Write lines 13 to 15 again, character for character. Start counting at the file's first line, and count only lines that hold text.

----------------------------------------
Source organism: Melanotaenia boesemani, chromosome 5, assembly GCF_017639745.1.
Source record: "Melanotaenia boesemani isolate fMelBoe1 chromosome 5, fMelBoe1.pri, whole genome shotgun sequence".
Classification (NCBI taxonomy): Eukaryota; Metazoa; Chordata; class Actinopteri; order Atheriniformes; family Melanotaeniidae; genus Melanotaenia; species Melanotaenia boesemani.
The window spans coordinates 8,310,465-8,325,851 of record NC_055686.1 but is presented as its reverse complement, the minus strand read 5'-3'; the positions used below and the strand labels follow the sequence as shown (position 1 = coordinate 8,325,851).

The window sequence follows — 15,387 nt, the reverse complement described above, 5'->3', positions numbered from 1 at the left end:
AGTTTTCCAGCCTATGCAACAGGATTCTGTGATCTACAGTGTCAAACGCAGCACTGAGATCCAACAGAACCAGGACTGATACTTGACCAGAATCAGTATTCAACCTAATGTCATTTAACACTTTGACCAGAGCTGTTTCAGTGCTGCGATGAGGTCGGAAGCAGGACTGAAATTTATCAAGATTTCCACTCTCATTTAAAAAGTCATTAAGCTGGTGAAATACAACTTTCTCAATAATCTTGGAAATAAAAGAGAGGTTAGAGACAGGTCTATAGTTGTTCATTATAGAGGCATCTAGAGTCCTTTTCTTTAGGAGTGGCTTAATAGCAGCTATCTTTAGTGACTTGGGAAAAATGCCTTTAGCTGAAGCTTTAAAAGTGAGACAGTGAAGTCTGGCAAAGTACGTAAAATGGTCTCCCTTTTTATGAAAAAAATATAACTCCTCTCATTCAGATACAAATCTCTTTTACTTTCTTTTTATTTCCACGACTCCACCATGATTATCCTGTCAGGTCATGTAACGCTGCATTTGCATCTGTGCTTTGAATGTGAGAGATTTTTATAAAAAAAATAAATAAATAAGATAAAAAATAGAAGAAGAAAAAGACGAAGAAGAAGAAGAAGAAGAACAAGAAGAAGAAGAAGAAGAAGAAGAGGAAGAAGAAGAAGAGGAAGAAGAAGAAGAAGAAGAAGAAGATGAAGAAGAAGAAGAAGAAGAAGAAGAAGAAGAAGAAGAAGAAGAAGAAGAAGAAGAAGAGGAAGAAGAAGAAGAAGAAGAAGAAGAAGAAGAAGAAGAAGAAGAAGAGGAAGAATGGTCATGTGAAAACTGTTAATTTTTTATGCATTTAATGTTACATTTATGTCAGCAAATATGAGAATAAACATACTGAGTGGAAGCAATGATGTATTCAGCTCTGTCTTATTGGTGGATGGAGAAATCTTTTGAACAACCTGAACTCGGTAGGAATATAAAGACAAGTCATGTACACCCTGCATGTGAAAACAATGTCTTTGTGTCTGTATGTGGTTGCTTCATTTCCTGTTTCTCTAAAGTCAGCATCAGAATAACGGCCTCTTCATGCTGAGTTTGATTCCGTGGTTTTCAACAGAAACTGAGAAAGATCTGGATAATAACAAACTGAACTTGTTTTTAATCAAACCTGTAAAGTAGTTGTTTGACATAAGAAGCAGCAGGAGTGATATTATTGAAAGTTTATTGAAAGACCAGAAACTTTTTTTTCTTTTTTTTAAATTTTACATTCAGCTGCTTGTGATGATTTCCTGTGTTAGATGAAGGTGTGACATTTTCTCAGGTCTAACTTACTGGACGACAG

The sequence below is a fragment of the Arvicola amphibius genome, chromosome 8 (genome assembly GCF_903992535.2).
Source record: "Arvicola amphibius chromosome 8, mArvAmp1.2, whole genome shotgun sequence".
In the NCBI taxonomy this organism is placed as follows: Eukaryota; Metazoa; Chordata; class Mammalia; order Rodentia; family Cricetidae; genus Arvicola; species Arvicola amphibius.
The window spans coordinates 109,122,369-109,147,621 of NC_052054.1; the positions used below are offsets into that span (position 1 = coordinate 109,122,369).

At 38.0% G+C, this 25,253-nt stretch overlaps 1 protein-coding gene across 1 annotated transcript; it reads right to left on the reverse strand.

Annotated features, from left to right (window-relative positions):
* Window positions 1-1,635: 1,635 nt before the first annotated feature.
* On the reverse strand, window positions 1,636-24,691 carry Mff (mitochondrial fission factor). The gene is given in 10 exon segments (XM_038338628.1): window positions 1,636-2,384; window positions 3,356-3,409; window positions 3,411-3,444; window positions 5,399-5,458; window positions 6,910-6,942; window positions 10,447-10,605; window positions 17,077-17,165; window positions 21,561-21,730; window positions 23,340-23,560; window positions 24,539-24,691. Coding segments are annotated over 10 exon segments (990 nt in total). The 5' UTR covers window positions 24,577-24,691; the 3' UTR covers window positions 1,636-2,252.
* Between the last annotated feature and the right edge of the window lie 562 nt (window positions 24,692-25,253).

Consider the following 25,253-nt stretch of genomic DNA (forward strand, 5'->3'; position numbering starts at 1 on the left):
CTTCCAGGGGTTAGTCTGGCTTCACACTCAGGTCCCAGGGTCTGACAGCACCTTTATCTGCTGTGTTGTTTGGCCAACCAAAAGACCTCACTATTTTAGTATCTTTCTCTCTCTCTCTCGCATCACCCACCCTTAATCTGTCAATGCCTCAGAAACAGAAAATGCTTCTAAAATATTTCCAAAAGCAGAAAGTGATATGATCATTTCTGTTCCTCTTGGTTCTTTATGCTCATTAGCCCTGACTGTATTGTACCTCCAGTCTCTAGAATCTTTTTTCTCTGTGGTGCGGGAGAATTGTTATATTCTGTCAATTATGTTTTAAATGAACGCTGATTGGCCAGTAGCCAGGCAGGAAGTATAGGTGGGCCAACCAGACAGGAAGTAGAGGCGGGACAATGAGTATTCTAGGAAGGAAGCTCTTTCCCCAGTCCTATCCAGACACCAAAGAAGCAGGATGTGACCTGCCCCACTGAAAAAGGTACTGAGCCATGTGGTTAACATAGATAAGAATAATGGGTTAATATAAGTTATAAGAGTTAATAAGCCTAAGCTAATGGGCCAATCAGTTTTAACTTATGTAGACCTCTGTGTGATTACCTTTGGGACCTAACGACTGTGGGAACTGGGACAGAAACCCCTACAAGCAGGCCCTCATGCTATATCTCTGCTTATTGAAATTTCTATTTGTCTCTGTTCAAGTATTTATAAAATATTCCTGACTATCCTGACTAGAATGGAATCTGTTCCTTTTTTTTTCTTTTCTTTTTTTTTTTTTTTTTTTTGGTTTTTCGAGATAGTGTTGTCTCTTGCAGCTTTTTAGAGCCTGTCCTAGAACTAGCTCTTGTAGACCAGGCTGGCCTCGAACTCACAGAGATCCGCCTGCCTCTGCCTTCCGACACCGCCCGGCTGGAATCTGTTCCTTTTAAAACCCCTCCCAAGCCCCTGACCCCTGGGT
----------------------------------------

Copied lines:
* Window positions 1-1,635: 1,635 nt before the first annotated feature.
* On the reverse strand, window positions 1,636-24,691 carry Mff (mitochondrial fission factor). The gene is given in 10 exon segments (XM_038338628.1): window positions 1,636-2,384; window positions 3,356-3,409; window positions 3,411-3,444; window positions 5,399-5,458; window positions 6,910-6,942; window positions 10,447-10,605; window positions 17,077-17,165; window positions 21,561-21,730; window positions 23,340-23,560; window positions 24,539-24,691. Coding segments are annotated over 10 exon segments (990 nt in total). The 5' UTR covers window positions 24,577-24,691; the 3' UTR covers window positions 1,636-2,252.
* Between the last annotated feature and the right edge of the window lie 562 nt (window positions 24,692-25,253).